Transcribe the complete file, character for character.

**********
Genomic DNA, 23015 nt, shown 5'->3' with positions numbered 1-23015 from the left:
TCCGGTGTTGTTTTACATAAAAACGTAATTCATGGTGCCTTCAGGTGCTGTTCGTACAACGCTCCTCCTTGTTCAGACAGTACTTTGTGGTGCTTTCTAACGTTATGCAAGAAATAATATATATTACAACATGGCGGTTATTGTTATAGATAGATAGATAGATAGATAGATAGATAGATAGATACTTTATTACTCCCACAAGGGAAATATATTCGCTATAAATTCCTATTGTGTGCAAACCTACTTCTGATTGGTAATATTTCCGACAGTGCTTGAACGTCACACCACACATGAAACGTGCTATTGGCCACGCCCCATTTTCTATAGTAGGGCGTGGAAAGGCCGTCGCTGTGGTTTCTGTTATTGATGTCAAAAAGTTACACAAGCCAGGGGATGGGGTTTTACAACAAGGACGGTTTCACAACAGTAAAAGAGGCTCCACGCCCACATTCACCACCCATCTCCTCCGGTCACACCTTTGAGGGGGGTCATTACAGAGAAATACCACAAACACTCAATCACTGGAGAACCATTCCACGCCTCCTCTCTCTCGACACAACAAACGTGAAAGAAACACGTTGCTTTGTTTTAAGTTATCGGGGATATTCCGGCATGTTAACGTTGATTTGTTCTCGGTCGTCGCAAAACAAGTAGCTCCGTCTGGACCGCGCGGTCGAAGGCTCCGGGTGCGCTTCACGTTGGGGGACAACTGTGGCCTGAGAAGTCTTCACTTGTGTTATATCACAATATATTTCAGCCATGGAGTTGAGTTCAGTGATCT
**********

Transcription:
Genomic DNA, 23015 nt, shown 5'->3' with positions numbered 1-23015 from the left:
TCCGGTGTTGTTTTACATAAAAACGTAATTCATGGTGCCTTCAGGTGCTGTTCGTACAACGCTCCTCCTTGTTCAGACAGTACTTTGTGGTGCTTTCTAACGTTATGCAAGAAATAATATATATTACAACATGGCGGTTATTGTTATAGATAGATAGATAGATAGATAGATAGATAGATAGATACTTTATTACTCCCACAAGGGAAATATATTCGCTATAAATTCCTATTGTGTGCAAACCTACTTCTGATTGGTAATATTTCCGACAGTGCTTGAACGTCACACCACACATGAAACGTGCTATTGGCCACGCCCCATTTTCTATAGTAGGGCGTGGAAAGGCCGTCGCTGTGGTTTCTGTTATTGATGTCAAAAAGTTACACAAGCCAGGGGATGGGGTTTTACAACAAGGACGGTTTCACAACAGTAAAAGAGGCTCCACGCCCACATTCACCACCCATCTCCTCCGGTCACACCTTTGAGGGGGGTCATTACAGAGAAATACCACAAACACTCAATCACTGGAGAACCATTCCACGCCTCCTCTCTCTCGACACAACAAACGTGAAAGAAACACGTTGCTTTGTTTTAAGTTATCGGGGATATTCCGGCATGTTAACGTTGATTTGTTCTCGGTCGTCGCAAAACAAGTAGCTCCGTCTGGACCGCGCGGTCGAAGGCTCCGGGTGCGCTTCACGTTGGGGGACAACTGTGGCCTGAGAAGTCTTCACTTGTGTTATATCACAATATATTTCAGCCATGGAGTTGAGTTCAGTGATCT